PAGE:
Kentucky voices

VA lesson: defend and deny bad health policy

June 22, 2014 

This Memorial Day was unlike any other for me. I spent much of a day when our nation should be honoring our fallen veterans reading about the Phoenix Veterans Affairs scheduling scandal, which was rapidly expanding nationwide.

The secretary of Veterans Affairs was forced to resign, just a few months after the Health and Human Services secretary retired, also under cloudy circumstances. A nationwide audit was ordered. It revealed serious problems but nothing that suggests the VA is in a state of collapse.

In Kentucky, the audit provided good news about our state's VA's performance.

Without doubt, the VA system is under tremendous stress caring for aging Vietnam veterans along with an unprecedented influx of wounded soldiers from the wars in Iraq and Afghanistan. Advancements in body armor technology have markedly lowered fatalities but with a cost of increased traumatic brain injuries and chronic disabilities.

When soldiers who have paid a grave price defending our nation are not receiving the help they need, the only response is outrage and demands that our leaders investigate and rapidly fix the system.

In response, more than 6 million appointments that were on the books as of May 15, 2014 were reviewed. Nationally, 4 percent had waiting times 30 days over their desired date, according to the audit. In addition, 63,869 enrolled veterans over the past 10 years were waiting for or had not received an appointment date.

In the Lexington VA, 3 percent of appointments had required a wait of more than 30 days beyond the desired date. In Louisville, it was 2 percent. In the Phoenix VA 11 percent of appointments required a wait of 30 days or more, with the deaths of as many as 40 veterans allegedly caused by these delays.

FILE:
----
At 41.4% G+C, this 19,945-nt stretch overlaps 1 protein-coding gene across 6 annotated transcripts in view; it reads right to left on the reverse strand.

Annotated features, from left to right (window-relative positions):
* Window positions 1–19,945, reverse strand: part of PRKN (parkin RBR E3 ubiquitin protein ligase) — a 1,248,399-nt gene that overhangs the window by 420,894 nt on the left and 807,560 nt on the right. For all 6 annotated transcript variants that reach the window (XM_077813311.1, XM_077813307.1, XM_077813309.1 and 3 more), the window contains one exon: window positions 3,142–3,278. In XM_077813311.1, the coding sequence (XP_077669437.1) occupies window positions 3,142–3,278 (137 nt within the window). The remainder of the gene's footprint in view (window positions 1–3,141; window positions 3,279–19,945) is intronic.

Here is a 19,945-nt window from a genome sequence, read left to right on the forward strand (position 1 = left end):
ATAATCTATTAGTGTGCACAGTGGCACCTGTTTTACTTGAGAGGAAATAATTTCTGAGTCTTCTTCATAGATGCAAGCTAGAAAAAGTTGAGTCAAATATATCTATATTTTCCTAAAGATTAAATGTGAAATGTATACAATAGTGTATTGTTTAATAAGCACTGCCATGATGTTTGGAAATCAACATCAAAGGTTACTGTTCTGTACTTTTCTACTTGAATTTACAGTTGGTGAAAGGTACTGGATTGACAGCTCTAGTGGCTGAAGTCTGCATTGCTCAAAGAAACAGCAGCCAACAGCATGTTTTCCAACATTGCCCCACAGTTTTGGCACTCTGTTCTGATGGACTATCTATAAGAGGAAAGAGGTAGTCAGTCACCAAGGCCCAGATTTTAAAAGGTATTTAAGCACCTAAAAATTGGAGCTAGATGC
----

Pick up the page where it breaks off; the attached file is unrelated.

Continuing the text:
Of great concern, 13 percent of scheduling staff said they had received instructions to change the appointment date requested by veterans which reduced the reported wait times. Nationwide, 76 percent of all VA facilities had one instance of such a practice.

Allegations of illegal retaliation against 37 whistle blowers from 19 states are being investigated by the U.S. Office of Special Counsel.

Of the 17 VA facilities in Kentucky, the auditors found only two merited further scrutiny: The Fort Knox and DuPont Community Clinics, part of the Louisville VA Medical Center.

An important question: What implications does this have for health-care reform policies? As our health-care costs continue to spiral out of control, are the VA system's alleged cover-ups and cooking of the books a harbinger of things to come and would it be worsened if we morph into a single-payer system?

The answer is an emphatic "no."

Institutions that rely on a "defend and deny" culture and bolster their reputation through public-relations campaigns and a few stellar service lines exist in both the government and private sectors.

Ironically, a possible example of "defend and deny" in the private sector was illustrated by the consideration of Toby Cosgrove, CEO of the Cleveland Clinic, as the new secretary of Veterans Affairs. Based largely on reputation, U.S. News & World Report ranks the Cleveland Clinic as one of the nation's top hospitals. It also has a gold-star rating by the Joint Commission.

But soon after Cosgrove's name was floated earlier this month, Modern Healthcare reported serious safety concerns at the Cleveland Clinic.

Concerns about deficiencies in the medical staff and governance were so severe that the Cleveland Clinic had been notified that it was on track for termination of its Medicare contract. Modern Healthcare also reported an instance of the clinic refusing to show inspectors all the notes in a case under investigation. Just hours after the story broke, Cosgrove took his name out of consideration.

In contrast, health-care systems that have adopted full disclosure of medical errors have not only saved money on malpractice payments but also can more readily address deficiencies in quality.

The full-disclosure philosophy was pioneered by Dr. Steven Kraman at the Lexington Veterans Administration in the 1990s and has since been adopted by the University of Michigan and Stanford University.

It may be a major reason the national audit found that Kentucky VA facilities perform better than average, with fewer re-evaluations recommended in Kentucky, and none for the Lexington VA.

The United States needs to approach what has happened in the VA not as an indictment of any one type of system, but as a critical learning opportunity on the importance of transparency and how the culture of our health-care system desperately needs to change.

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